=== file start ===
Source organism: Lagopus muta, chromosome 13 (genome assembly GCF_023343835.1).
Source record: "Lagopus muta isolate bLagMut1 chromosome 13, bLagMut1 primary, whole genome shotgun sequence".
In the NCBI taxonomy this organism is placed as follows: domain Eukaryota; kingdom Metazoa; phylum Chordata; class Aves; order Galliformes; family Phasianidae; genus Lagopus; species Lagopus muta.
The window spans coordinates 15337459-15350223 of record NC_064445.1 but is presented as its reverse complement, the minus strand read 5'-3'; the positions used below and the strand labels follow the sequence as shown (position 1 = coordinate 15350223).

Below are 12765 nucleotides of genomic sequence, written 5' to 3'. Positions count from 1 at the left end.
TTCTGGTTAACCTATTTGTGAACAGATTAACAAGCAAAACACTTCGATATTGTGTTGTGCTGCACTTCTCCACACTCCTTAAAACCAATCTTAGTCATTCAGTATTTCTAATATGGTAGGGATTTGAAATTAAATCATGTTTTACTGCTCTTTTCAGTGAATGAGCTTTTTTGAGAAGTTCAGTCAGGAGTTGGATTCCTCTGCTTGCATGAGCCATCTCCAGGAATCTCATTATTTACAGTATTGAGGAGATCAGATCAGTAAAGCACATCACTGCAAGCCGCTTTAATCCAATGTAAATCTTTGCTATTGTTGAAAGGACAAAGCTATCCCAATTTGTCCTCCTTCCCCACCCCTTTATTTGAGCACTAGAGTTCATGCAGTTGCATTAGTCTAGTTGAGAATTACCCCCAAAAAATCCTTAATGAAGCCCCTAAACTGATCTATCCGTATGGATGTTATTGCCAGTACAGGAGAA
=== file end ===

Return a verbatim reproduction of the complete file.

Source organism: Lagopus muta, chromosome 13 (genome assembly GCF_023343835.1).
Source record: "Lagopus muta isolate bLagMut1 chromosome 13, bLagMut1 primary, whole genome shotgun sequence".
In the NCBI taxonomy this organism is placed as follows: domain Eukaryota; kingdom Metazoa; phylum Chordata; class Aves; order Galliformes; family Phasianidae; genus Lagopus; species Lagopus muta.
The window spans coordinates 15337459-15350223 of record NC_064445.1 but is presented as its reverse complement, the minus strand read 5'-3'; the positions used below and the strand labels follow the sequence as shown (position 1 = coordinate 15350223).

Below are 12765 nucleotides of genomic sequence, written 5' to 3'. Positions count from 1 at the left end.
TTCTGGTTAACCTATTTGTGAACAGATTAACAAGCAAAACACTTCGATATTGTGTTGTGCTGCACTTCTCCACACTCCTTAAAACCAATCTTAGTCATTCAGTATTTCTAATATGGTAGGGATTTGAAATTAAATCATGTTTTACTGCTCTTTTCAGTGAATGAGCTTTTTTGAGAAGTTCAGTCAGGAGTTGGATTCCTCTGCTTGCATGAGCCATCTCCAGGAATCTCATTATTTACAGTATTGAGGAGATCAGATCAGTAAAGCACATCACTGCAAGCCGCTTTAATCCAATGTAAATCTTTGCTATTGTTGAAAGGACAAAGCTATCCCAATTTGTCCTCCTTCCCCACCCCTTTATTTGAGCACTAGAGTTCATGCAGTTGCATTAGTCTAGTTGAGAATTACCCCCAAAAAATCCTTAATGAAGCCCCTAAACTGATCTATCCGTATGGATGTTATTGCCAGTACAGGAGAA